independent

Wednesday 22 May 2019

Glenn takes over as new SU President

Glenn McCourt
Glenn McCourt

Margaret Roddy

As Glenn McCourt takes over as Students' Union President at Dundalk Institute of Technology (DkIT) he is conscious that the nature of the college has changed enormously in recent years.

'DkIT has now become a commuter college so the big challenge is to get students to engage with the Students Union and to get involved in the social side of college life,' he says.

A scarcity of accommodation in Dundalk means that students are being priced out of the rental market as former student houses are now let to workers from companies such as PayPal, eBay and National Pen.

This means that the majority of students from outside of Dundalk travel on a daily basis from Monaghan, Cavan, Meath, Dublin and further afield. This sees 15 to 20 buses dropping and collecting students at DkIT every day and so many students are driving that there isn't enough car parking space.

The lack of affordable accommodation is high on Glenn's agenda and he was involved in USI's national campaign 'Raise the Roof' last year and plans on doing so again this year.

'We are trying to work with local landlords to encourage them to make accommodation available for students,' he says.

The high rental costs in Dublin also means that local students, who might previously have considered studying in the capital, now opt to go to DkIT and live at home.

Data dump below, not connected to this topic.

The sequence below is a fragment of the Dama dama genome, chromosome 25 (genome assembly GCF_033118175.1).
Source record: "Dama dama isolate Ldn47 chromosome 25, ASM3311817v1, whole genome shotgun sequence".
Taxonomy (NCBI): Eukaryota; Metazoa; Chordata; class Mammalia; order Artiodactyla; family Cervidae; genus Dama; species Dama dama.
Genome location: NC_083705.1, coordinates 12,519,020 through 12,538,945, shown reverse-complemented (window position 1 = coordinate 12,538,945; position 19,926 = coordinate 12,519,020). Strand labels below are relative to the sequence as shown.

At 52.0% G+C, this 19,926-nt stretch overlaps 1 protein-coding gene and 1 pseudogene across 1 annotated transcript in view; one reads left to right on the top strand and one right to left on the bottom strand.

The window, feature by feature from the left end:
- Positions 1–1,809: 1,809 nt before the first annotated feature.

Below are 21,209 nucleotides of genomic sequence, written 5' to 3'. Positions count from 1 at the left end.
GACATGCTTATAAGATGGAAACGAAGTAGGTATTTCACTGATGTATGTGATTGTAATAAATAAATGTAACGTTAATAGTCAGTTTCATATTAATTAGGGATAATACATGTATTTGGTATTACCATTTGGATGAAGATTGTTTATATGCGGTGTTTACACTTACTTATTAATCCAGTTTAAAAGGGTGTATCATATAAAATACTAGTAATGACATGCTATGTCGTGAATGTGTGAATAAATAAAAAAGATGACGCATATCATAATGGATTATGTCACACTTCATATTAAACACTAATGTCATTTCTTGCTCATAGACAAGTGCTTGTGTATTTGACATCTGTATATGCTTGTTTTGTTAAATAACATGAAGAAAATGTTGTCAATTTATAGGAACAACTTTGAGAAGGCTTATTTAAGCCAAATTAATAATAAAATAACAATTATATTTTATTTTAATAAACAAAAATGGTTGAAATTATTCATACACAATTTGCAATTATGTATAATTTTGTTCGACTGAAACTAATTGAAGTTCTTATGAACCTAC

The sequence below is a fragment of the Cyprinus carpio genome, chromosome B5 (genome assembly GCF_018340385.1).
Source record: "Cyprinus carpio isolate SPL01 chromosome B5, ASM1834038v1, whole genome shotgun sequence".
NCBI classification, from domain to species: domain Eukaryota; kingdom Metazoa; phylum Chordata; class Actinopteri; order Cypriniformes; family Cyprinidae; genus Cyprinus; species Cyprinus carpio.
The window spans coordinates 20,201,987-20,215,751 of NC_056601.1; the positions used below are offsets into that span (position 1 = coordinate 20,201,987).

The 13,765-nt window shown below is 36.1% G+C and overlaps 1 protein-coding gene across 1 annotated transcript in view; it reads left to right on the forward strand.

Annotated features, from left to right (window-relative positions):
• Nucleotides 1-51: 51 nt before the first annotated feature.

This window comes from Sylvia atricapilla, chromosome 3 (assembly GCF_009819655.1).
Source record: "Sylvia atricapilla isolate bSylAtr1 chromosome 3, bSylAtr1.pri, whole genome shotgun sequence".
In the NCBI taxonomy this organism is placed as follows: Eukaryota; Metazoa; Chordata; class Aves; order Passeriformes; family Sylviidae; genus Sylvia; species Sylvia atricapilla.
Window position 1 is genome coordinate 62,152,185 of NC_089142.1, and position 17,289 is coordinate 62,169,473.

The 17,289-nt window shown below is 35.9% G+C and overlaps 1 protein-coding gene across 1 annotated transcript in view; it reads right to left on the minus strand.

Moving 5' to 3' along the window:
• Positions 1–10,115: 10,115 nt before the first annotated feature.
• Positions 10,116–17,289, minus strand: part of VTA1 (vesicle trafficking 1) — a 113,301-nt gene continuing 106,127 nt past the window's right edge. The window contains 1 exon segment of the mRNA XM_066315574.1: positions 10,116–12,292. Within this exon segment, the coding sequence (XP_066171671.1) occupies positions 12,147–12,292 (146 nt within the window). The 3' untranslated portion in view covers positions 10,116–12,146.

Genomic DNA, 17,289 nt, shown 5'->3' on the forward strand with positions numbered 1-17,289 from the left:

For Glenn, however, DkIT was always his first choice as he has just completed the highly regarded culinary arts course, winning a number of awards during the process.

He is now looking forward to getting involved in student union politics on a full-time basis.

This year he will have the support of not one but two vice-presidents as a chance to the constitution at the end of February paved the way for three sabbatical SU officials for the college.

Fellow Dundalk student Criostoir O'Neill will be in charge of student engagement while Taidgh Kavanagh is looking after student welfare.

There are around 5,000 students attending DkIT - the equivalent of a small town and Glenn would like to see them getting more involved in college life.

'Because so many of them are commuting they aren't able to engage with college activities and miss out on the social side of college,' he says.'We will be looking at organising events during the day for the students who commute and who can't go out at night.'

DkIt is now a truly multi-cultural college with overseas students coming from many countries and Glenn says he wants to represent students 'from all backgrounds, ages and race'.

The Argus

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